Jesus said to him, “I do not say to you, up to seven times, but up to seventy times seven” (Matthew 18:22). The fleshly mind immediately protests what seems an unreasonable standard. Doesn’t forgiveness have a limit? Common sense would seem to suggest that repeat offenders should not be granted pardon indefinitely. At what point does grace become gullibility? Seventy times seven is 490! No one can possibly even keep count of such a high number of offenses!
But that is precisely the point! Keeping count has nothing to do with true forgiveness. If an offense is sincerely forgiven, it cannot be held against the offender. The rabbinical system in effect required the offended party to remember and record supposedly forgiven offenses and stop forgiving after the third time. Jesus’ teaching eliminated any limit on forgiveness whatsoever. “Seventy times seven” set the standard so high that it would be pointless to keep an account of the injuries we have borne. But that is fitting, because the sort of love Christians are called to exemplify “does not take into account a wrong suffered” (1 Corinthians 13:5).
Since God’s forgiveness sets the criterion by which we are to forgive, the standard is set blessedly high. What may seem at first like an impossibly unfair and unattainable standard is in fact wonderful news for anyone who has ever needed to seek the forgiveness of God for repeat offenses. Jesus is teaching here that the forgiveness we extend to others should be as boundless as the mercy of God we desire for ourselves. That shatters all the limits anyone would try to place on human forgiveness.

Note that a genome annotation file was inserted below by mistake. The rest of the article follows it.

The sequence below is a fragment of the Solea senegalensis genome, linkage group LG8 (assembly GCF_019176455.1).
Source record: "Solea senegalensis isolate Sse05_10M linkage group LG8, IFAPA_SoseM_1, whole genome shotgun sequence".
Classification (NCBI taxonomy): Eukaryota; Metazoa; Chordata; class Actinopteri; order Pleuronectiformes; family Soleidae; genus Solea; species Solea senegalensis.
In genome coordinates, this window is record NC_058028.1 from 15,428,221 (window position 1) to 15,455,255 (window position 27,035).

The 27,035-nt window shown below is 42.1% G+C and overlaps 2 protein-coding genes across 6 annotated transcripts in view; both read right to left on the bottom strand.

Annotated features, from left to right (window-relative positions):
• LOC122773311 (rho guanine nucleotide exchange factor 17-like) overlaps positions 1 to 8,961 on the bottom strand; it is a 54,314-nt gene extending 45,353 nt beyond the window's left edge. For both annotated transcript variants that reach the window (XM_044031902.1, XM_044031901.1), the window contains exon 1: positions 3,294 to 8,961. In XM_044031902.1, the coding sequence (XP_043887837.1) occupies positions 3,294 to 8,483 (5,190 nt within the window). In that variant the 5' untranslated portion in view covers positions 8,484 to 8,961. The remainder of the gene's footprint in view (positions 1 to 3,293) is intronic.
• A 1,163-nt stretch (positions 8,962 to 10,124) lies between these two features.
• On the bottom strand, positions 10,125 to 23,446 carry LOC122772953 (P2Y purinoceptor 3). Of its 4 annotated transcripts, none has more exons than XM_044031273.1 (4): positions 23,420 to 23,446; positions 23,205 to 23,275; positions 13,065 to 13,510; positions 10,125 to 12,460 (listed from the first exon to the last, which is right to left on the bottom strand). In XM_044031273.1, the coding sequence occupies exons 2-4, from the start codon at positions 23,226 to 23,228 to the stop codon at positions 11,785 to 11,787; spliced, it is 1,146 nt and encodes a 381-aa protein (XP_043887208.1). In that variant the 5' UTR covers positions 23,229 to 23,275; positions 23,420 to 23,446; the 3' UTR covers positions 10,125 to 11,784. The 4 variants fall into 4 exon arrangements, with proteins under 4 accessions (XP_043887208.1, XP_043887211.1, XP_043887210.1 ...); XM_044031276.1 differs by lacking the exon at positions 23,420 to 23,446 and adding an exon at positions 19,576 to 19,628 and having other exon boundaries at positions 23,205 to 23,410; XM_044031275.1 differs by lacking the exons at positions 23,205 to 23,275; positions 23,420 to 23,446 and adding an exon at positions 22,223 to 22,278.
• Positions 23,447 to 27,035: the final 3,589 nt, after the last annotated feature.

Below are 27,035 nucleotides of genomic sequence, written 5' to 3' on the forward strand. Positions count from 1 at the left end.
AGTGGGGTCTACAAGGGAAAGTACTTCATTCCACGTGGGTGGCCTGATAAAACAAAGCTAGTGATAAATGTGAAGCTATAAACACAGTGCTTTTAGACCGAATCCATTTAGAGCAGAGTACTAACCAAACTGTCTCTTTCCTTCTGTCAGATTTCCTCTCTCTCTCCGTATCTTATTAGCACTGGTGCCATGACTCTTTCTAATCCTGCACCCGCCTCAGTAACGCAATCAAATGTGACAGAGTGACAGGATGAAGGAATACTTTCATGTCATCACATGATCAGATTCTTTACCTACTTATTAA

Genuine forgiveness is not feigned or grudging, but is given as freely as we ourselves desire to be forgiven. It involves a deliberate refusal to hold the guilt over the head of the offender. It means ending the bitterness, laying aside anger, and refusing to dwell on the offense that has been forgiven. It is a complete letting go of any thought of retaliation or reprisal. It is, as nearly as possible, the human equivalent of what God promises—to remember the sin no more (cf. Jeremiah 31:34).
Such forgiveness does not come easy, particularly when it deals with the kinds of sins that destroy lives and relationships. When we’re talking about a personal slight or an unkind word, it’s relatively easy to forgive. But what if the offense is more serious? Where do people find the strength to forgive when they discover a spouse has cheated, or when a drunk driver causes the death of a loved one? Is it humanly possible to forgive such offenses?
It may not seem humanly possible, and it certainly does not lie within the power of fallen human nature alone to forgive such things from the heart. But it certainly is possible for redeemed people, under the influence of the Holy Spirit’s power, to forgive even the most serious offenses.
(Adapted from The Freedom and Power of Forgiveness.)